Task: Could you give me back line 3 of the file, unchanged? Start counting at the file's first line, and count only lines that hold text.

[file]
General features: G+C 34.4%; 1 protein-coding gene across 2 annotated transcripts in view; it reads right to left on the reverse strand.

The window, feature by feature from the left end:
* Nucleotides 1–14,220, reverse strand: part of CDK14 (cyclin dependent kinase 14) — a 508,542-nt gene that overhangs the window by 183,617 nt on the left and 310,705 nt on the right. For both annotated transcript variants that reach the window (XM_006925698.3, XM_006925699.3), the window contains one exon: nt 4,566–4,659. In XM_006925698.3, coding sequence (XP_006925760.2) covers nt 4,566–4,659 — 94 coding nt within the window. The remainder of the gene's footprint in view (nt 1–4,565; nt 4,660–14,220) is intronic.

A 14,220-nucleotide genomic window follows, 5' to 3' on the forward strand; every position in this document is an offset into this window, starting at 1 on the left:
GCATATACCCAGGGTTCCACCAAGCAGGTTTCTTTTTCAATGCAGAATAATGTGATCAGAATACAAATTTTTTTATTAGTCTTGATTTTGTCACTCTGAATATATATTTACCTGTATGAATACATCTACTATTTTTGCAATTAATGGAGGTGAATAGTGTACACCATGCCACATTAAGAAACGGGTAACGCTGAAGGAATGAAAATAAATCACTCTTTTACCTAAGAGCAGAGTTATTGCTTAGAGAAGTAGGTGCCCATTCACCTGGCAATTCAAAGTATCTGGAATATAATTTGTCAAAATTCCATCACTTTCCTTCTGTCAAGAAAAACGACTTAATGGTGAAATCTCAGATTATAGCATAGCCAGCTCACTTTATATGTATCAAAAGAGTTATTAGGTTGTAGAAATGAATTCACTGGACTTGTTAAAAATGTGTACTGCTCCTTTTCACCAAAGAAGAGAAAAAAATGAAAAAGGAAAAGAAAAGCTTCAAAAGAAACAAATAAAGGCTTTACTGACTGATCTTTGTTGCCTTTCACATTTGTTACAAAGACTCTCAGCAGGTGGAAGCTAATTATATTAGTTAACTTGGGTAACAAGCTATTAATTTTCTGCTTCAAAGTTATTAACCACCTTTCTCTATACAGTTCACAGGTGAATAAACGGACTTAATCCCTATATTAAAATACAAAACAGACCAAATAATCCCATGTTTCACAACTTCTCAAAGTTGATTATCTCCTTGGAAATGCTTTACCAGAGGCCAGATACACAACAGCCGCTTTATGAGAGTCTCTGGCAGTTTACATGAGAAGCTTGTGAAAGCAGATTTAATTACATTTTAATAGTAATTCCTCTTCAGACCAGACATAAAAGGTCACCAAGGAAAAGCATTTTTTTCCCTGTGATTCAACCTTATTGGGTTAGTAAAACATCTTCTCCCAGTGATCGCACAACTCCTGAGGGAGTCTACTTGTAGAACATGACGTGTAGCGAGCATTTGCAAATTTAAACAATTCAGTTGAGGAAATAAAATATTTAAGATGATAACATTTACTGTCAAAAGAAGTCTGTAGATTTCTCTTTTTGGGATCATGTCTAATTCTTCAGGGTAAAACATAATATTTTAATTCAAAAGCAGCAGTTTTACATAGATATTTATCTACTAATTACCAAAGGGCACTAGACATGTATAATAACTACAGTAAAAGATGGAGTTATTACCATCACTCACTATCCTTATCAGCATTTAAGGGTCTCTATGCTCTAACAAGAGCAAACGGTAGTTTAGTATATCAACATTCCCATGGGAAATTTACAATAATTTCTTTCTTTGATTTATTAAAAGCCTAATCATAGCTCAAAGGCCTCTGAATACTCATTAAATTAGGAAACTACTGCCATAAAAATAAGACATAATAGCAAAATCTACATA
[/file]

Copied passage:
* Nucleotides 1–14,220, reverse strand: part of CDK14 (cyclin dependent kinase 14) — a 508,542-nt gene that overhangs the window by 183,617 nt on the left and 310,705 nt on the right. For both annotated transcript variants that reach the window (XM_006925698.3, XM_006925699.3), the window contains one exon: nt 4,566–4,659. In XM_006925698.3, coding sequence (XP_006925760.2) covers nt 4,566–4,659 — 94 coding nt within the window. The remainder of the gene's footprint in view (nt 1–4,565; nt 4,660–14,220) is intronic.